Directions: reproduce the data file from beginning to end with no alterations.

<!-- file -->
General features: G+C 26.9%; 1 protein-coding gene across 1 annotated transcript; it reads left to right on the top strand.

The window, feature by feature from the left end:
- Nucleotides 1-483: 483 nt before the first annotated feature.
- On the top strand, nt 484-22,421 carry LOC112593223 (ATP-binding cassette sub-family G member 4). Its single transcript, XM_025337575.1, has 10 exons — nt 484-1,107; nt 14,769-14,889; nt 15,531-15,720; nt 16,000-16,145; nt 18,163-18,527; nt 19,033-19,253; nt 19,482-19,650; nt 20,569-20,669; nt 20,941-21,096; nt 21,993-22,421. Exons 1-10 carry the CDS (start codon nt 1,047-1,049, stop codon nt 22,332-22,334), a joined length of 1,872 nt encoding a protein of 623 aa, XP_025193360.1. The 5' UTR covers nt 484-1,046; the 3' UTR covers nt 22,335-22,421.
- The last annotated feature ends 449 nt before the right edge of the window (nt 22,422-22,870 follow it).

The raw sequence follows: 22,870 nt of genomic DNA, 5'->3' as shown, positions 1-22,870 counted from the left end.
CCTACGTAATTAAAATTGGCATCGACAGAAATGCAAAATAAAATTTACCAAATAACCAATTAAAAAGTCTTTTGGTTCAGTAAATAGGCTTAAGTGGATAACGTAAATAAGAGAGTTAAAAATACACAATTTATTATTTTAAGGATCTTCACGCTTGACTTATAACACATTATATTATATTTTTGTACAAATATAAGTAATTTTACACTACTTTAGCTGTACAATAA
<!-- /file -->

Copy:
General features: G+C 26.9%; 1 protein-coding gene across 1 annotated transcript; it reads left to right on the top strand.

The window, feature by feature from the left end:
- Nucleotides 1-483: 483 nt before the first annotated feature.
- On the top strand, nt 484-22,421 carry LOC112593223 (ATP-binding cassette sub-family G member 4). Its single transcript, XM_025337575.1, has 10 exons — nt 484-1,107; nt 14,769-14,889; nt 15,531-15,720; nt 16,000-16,145; nt 18,163-18,527; nt 19,033-19,253; nt 19,482-19,650; nt 20,569-20,669; nt 20,941-21,096; nt 21,993-22,421. Exons 1-10 carry the CDS (start codon nt 1,047-1,049, stop codon nt 22,332-22,334), a joined length of 1,872 nt encoding a protein of 623 aa, XP_025193360.1. The 5' UTR covers nt 484-1,046; the 3' UTR covers nt 22,335-22,421.
- The last annotated feature ends 449 nt before the right edge of the window (nt 22,422-22,870 follow it).

The raw sequence follows: 22,870 nt of genomic DNA, 5'->3' as shown, positions 1-22,870 counted from the left end.
CCTACGTAATTAAAATTGGCATCGACAGAAATGCAAAATAAAATTTACCAAATAACCAATTAAAAAGTCTTTTGGTTCAGTAAATAGGCTTAAGTGGATAACGTAAATAAGAGAGTTAAAAATACACAATTTATTATTTTAAGGATCTTCACGCTTGACTTATAACACATTATATTATATTTTTGTACAAATATAAGTAATTTTACACTACTTTAGCTGTACAATAA